When Someone Flips You the Bird

Someone flipped me the bird today. I was mildly surprised because she had inappropriately veered into my lane in order to go around a parked car on her side of the road. Legally, she should have waited for me to pass, thus opening up my lane to her.

Apparently me and my car were not moving fast enough for her.

Of course her unexpectedly flipping me the bird took me aback a bit, but what was really disquieting was the fact she had a middle-school-age girl in the front seat with her. We all know our kids model our behavior. What was that mom thinking?

Number one, she’s not following the rules of the road. Instead of teaching her teen the proper traffic flow pattern (you’re supposed to wait for your turn until the lane is clear), she’s inappropriately modeling how to race around parked vehicles regardless of oncoming traffic.

Where do you think the undeveloped adolescent brain files away that exciting tidbit? Right under “Things To Do When I Get My Hands On the Steering Wheel.”

Secondly, she is teaching her child to react in anger to a situation. Fuming over the last incident is distracted driving. Anger signifies a loss of control, the last thing you want for an adolescent driver. She needs all of her wits about her at all times. On the other hand, teaching her to brush off inappropriate behavior from other drivers will keep her present in her driving tasks, keep her safer, and make her a happier person.

Thirdly, that mom is teaching her darling diva to be disrespectful to other people in public. I hope she’s not too surprised the day her angel flips her the bird, especially since she herself is modeling the go-to response for getting upset.

Now, I realize this might sound a little judgmental. After all, perhaps this mom doesn’t understand the rules of the road, i.e. that she must wait until the oncoming lane is clear before she veers into it. That could make her think that my car should not have been in my lane. If that’s true, perhaps her response represented standing up for yourself and not letting people get away with inappropriate behavior… which is a good thing to teach your teenage daughter. That’s not highly likely, but still, it’s a possibility.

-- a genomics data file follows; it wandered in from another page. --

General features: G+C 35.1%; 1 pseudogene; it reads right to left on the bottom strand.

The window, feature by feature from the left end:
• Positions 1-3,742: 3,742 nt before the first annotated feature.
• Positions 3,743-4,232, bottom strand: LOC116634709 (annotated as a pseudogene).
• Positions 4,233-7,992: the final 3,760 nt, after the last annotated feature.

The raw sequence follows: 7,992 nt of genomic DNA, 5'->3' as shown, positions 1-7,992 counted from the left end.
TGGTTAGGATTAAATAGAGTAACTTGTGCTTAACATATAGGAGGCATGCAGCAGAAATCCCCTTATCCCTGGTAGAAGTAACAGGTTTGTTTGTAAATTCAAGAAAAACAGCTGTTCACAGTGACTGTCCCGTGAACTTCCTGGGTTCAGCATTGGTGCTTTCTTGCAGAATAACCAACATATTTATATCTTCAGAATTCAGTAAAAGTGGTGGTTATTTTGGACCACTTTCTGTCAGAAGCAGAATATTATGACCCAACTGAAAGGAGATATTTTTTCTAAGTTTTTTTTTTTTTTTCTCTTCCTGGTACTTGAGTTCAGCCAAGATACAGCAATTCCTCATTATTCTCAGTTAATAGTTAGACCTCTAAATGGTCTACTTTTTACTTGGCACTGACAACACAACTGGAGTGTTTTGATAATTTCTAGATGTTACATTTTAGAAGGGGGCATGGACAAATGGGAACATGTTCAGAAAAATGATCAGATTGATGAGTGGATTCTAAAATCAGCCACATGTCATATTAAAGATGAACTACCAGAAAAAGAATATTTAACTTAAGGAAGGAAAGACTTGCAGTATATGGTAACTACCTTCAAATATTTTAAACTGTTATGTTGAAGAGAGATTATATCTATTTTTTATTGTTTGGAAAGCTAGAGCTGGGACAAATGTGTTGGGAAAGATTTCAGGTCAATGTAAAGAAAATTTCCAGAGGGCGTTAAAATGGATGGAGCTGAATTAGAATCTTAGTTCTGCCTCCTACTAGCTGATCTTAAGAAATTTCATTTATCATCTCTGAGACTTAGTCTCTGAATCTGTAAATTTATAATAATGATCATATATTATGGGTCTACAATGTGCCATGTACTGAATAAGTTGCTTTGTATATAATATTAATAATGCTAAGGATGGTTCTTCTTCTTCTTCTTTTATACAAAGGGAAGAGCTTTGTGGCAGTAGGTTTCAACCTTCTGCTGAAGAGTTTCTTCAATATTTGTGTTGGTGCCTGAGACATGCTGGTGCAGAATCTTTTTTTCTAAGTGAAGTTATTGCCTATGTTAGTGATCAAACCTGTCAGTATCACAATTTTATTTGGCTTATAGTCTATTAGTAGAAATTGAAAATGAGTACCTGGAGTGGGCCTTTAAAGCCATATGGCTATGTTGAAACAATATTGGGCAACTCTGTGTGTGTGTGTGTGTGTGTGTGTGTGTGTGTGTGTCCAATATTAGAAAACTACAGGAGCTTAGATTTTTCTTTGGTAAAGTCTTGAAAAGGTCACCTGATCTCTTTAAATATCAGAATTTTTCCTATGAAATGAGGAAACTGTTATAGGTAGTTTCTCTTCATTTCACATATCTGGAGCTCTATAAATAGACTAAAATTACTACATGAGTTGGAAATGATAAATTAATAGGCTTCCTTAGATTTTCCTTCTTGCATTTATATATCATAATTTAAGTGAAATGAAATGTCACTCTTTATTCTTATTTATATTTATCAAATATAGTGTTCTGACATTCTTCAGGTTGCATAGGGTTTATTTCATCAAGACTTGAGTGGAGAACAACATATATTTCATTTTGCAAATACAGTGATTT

Be that as it may, there are so many better lessons to teach early drivers. Here are a few you can model right now.

  • Be prepared to be calm when someone does something inappropriate. If we create a generation of drivers who are easily riled up, that won’t be good for anybody.
  • Drive defensively. Be prepared for the person who comes into your lane and doesn’t see that you are there.
  • Give wide berth to people driving awkwardly. Most of them are either elderly or inexperienced teenagers. Getting upset with those people does nothing except makes them anxious, and when they’re anxious, they are more likely to make bad decisions.

So, what’s the moral of this story? It depends on what you want for your kids.

Do you want your teen to simply know the rules of the road, or do you want her/him to also safely follow them? Do you want your teenager to be cool and collected when she’s driving, or do you prefer she be lost in a tidal wave of emotions while behind the wheel of a 2-ton vehicle?

Whatever you choose, model the behavior you expect your teen to emulate.

Remember, Do-As-I-Say-Not-As-I-Do is not a real thing. The real thing has always been, and always will be, “Do As I Do.”

Do you have an early driver in your family? What did you do in preparation? What hints can you give other moms whose kids are coming of driving age?

Want more parenting tips? Pick up my book, “How To Keep Your Daughter From Slamming the Door” here: https://www.amazon.com/gp/product/B089B67ZJN

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